Round 2 of the Box Hill Autumn Open was another successful venture to the South-Eastern suburbs for me, though not without a fight! I played another junior (as seems to be the standard thing at Box Hill with so many juniors playing), John Ni (ACF 1484; FIDE 1559) & played a 'Sniper' as black (g6, Bg7 & c5 being the key opening moves for black) & managed to get a fairly level position once John turned it into a type of English. I wasn't really sure how to proceed & ended up playing a Hedgehog-style setup, which turned out OK, though it did require a few poor moves from John later in the game to secure the win. The computer liked John's position after the bishops were exchanged & he was able to play 18.d5, although I was still reasonably happy with my position at that point. The tables began to turn when John allowed me to play 27...e4, which game me a protected passed pawn, which would be a constant headache for John if too many pieces were exchanged. Although I though my 43...Nxf4+ tactic was good, the computer preferred the simple 43...Ra2, which looks like it just wins a piece because of the pin on the second rank. Having said that, the unintentional rook maneuvering in the rook ending was quite geometrically pleasing, with the moves Rg3-d3-g3-g6-g3-d3 being a key to winning John's final pawn. The other thing that occurred to me during the game was the similarity to the Philidor position (AKA the Third Rank Defense), but in this case it was an attacking technique to round up the final pawn of John's.
Full results for the round are on OzChess.

Monday, 4 February 2013

Melbourne Chess Club Championships Round 1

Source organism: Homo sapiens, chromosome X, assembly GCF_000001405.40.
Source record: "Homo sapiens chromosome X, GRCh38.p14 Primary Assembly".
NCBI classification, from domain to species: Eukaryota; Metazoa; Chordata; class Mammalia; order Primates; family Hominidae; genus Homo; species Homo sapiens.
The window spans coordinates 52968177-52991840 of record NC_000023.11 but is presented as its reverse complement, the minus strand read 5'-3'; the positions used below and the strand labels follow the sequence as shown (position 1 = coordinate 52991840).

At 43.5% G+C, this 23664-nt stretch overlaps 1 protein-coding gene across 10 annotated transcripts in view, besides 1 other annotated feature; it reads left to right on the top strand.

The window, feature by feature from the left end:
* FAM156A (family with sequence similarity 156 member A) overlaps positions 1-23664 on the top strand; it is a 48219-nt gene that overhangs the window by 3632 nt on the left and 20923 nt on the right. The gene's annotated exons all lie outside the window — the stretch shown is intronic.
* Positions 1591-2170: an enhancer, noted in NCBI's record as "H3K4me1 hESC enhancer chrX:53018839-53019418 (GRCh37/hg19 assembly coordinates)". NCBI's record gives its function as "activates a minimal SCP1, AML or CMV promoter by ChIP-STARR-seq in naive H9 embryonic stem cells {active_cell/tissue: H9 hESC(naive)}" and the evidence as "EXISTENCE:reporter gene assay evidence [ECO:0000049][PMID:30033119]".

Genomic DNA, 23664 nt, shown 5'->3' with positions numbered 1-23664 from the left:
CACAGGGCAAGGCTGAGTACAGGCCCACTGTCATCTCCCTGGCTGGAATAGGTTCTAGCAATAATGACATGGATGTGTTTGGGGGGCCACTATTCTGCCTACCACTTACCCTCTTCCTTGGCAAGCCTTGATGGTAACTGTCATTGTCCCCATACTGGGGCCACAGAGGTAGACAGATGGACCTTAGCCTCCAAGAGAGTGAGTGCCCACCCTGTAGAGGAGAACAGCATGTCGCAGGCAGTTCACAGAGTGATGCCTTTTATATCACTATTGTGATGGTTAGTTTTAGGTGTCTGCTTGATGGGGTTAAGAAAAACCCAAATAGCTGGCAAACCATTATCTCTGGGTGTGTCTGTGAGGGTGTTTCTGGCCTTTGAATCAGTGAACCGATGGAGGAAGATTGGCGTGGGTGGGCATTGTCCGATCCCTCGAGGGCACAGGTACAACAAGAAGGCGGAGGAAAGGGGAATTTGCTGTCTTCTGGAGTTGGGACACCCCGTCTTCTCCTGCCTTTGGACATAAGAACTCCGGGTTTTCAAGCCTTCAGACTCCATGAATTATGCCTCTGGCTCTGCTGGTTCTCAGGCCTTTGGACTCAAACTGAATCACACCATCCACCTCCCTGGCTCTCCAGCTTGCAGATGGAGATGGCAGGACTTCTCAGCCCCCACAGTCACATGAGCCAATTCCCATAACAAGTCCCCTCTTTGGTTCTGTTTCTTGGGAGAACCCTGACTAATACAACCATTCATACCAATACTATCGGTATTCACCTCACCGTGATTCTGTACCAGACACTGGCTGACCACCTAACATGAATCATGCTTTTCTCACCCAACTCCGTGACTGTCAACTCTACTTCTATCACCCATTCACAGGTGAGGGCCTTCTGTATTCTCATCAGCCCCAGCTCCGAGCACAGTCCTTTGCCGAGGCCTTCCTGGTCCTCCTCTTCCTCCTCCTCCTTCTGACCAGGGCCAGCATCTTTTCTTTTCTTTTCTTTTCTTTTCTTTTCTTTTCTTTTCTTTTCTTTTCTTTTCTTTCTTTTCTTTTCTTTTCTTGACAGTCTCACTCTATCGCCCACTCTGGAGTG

Ordinarily the first round of a Swiss tournament is supposed to be the 'warm up' for the higher rated players, with the top half paired against the bottom half & there are usually very few upsets. Unfortunately for those in the top half at MCC, apparently a number of players in the lower half did not get the memo!
Justin Tan appeared to have things under control against Paul Kovacevic, but a lapse in concentration allowed Paul's queen to penetrate, forcing Justin to give up a piece to avoid checkmate & Paul wrapped up the game shortly afterwards. Adam Skinner continued his return to chess (he had played a number of years ago in England & the recent Australia Day weekender was his first tournament for a long time) with a win over Jim Papadinis. Finley Dale had Domagoj Dragicevic in a great deal of trouble & missed a likely win, but still managed to hold Domagoj to a draw. James Cameron help Sylvester Urban to a draw, while Laurent Michaille was unable to break the defenses of Alex Kaplan & they also drew their game.
The tournament itself is the usual strong tournament that has come to be expected from the Monday night MCC events, with two IMs & four FMs, with 7 players rated over 2200 FIDE, with a further five over 2000 FIDE in a field of 36 at present (entries are still allowed until round 3). Competition at the top should be close, with Dusan Stojic looking to defend his title, former Champions Guy West, Mirko Rujevic & Malcolm Pyke looking to once again be club champion, while youngsters Justin Tan, Chris Wallis & Ari Dale look to claim their first club championship.

The full results from round 1 are available on ChessChat.
Pairings will be posted on ChessChat on Wednesday evenings.

Below is the board 2 game between Justin Tan & Paul Kovacevic

Friday, 1 February 2013

Box Hill Autumn Open - Round 1

I decided to make something of a last minute decision to play in the Box Hill Autumn Cup, which is a 7 round event played on Friday nights at Box Hill Chess Club. I'm the fifth seed in the tournament, which has just over 60 players & in round 1 I played May-Yi Foo, who is rated ACF 1156 & FIDE 1587. I resisted the temptation to play normal chess (although I may need to try this 'sound opening' strategy later in the tournament) & wheeled out my favourite Blackmar-Diemer Gambit! When May-Yi was not kind enough to take the e-pawn on move 2 & 'chickened out' with 2...e6, I switched to the Alapin French, where she felt compelled to take the e-pawn! She played a defense with an early b6 & Bb7, which I rarely encounter, so probably played the opening somewhat inaccurately (from my brief scan of vaguely relevant games, it seems as though the main plan is to just play it like a BDG Euwe with a tempo down), but I still got a reasonable position with vague attacking chances. When May-Yi exchanged dark squared bishops, she obviously underestimated the attacking potential of the position & I found a nice knight sacrifice to finish the game off.